rockinhippy Thu 02-Jun-11 19:08:10

grin X post with KW - it does work smile

Tanith Thu 02-Jun-11 19:14:19

My nephew did the same thing. My SIL nearly cried because he said "Bugger!": he also has a severe language delay and it was one of his first words after they'd waited so long to hear him talk.

Deric Longden once wrote in Lost for Words that it's a really easy word to say when you've lost the power of most of your speech. He was talking about his mother, who'd just had a stroke. I think a lot of swear-words are the same and that's why kids pick them up so quickly.

I don't think you're unreasonable to ignore it until it goes away. I think the more attention you give it, the worse it'll get.
I think mathanxiety is spot on and that's what worked for my nephew. You need to make sure that whatever alternative word you think of is just as easy to say, though.

jubaloo22 Thu 02-Jun-11 19:14:49

I was about to say what Rockin said! It worked with ds1 when he had a habit of said Bugger..... Oh you mean burger grin

exoticfruits Thu 02-Jun-11 19:15:51

You will of course have to stop using bad language in front of him. DCs do as you do, not as you say.

yukoncher Thu 02-Jun-11 19:21:22

Thanks so much mumsnetters!

I'll sit down with DH tonight and make up some replacement swears for DS, lol. And for us I think!

ZombieWhirl Thu 02-Jun-11 19:22:59

From the Playful parenting book, we made up a word, then accidentally-on-purpose said it in DS's hearing, then made a huge fuss whenever he said it........was a bit boring for a bit but he totally forgot about the 'real' swear words

(although I overheard him saying 'that bloody thing's in the way' to himself in the bath yesterday blush )

troisgarcons Thu 02-Jun-11 19:24:13

I think it depends on the swearing (F and C = big no-no) but a bugger it and bloody in context is get-away-able.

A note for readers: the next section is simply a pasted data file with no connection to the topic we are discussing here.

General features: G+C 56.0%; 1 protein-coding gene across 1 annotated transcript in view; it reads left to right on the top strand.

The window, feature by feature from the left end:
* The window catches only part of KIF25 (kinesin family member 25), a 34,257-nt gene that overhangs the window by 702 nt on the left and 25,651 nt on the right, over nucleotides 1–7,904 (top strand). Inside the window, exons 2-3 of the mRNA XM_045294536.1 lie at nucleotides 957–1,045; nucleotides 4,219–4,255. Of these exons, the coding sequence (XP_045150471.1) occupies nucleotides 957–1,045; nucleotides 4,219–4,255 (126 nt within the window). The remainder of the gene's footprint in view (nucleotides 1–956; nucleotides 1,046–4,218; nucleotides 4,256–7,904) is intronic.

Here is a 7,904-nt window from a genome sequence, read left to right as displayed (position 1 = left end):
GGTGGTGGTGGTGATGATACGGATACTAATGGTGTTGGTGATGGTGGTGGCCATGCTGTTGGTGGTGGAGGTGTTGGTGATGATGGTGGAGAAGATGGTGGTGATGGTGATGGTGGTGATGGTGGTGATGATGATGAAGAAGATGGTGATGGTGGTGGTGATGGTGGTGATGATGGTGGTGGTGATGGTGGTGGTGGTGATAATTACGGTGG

Although we are a classless society grin - you will find the real upper classes swear worse than navvies in everyday speech, so again it depends what circles you mix in. It's only the middle classes that are pretentious with language.

But "Big Ups" to you OP - you admit you use the odd ripe word or two! Don't we all! And, you willfind, once your lad starts school - his language will be riper still! Mind you that is no consolation at all!

LaWeasel Thu 02-Jun-11 19:29:04

One of my DDs first words was fuck. (I hit my head really hard!) Extremely embarassing.

We went for the 'duck' approach and it worked quite quickly.

bluebobbin Thu 02-Jun-11 19:35:01

I would definitely try the

fuck = duck
shit = ship


Most people understand that as parents, plenty of us do say this stuff in sheer frustration. Not everyone will be wearing judgy pants!

youarekidding Thu 02-Jun-11 19:58:00

Oh for fucks sake in this house = oh for five minutes. grin

shit = ships ahoy

When I feel the urge to swear I usually say 'oh get a grip'. That reminds me to get one and tells DS to get one and stop the behaviour too. grin

I think if your DS has SN then its harder - yes they have to learn behaviours but if the understandings not there it is much harder.

LeninGrad Thu 02-Jun-11 20:02:01

Message withdrawn at poster's request.

mathanxiety Thu 02-Jun-11 20:02:31

My mum still says 'suffering catfish'.

rockinhippy Thu 02-Jun-11 20:04:06

around here we had -

fuck it = fluff it, for fluffs sake etc etc

bugger = sugar

twat = mat

bastard = bar stool

piss off = fish fluff

cunt =cant

& I forget the rest right now - but it must have worked - a few years down the line DD is a total prude & HATES swearing & will quite happily tell people off for it - & I mean ANYBODY off

ihatecbeebies Thu 02-Jun-11 20:08:59

We started using gosh golly, gosh sake etc around the house so DS replaced the few swear words he'd picked up with those words instead, my favourite was 'oh freckles', it was extremely cute and he thought he was being sneaky swearing when he thought we weren't listening, then when his understanding was a bit better I explained that some words upset people or made them angry so he shouldn't say them and that worked really well too.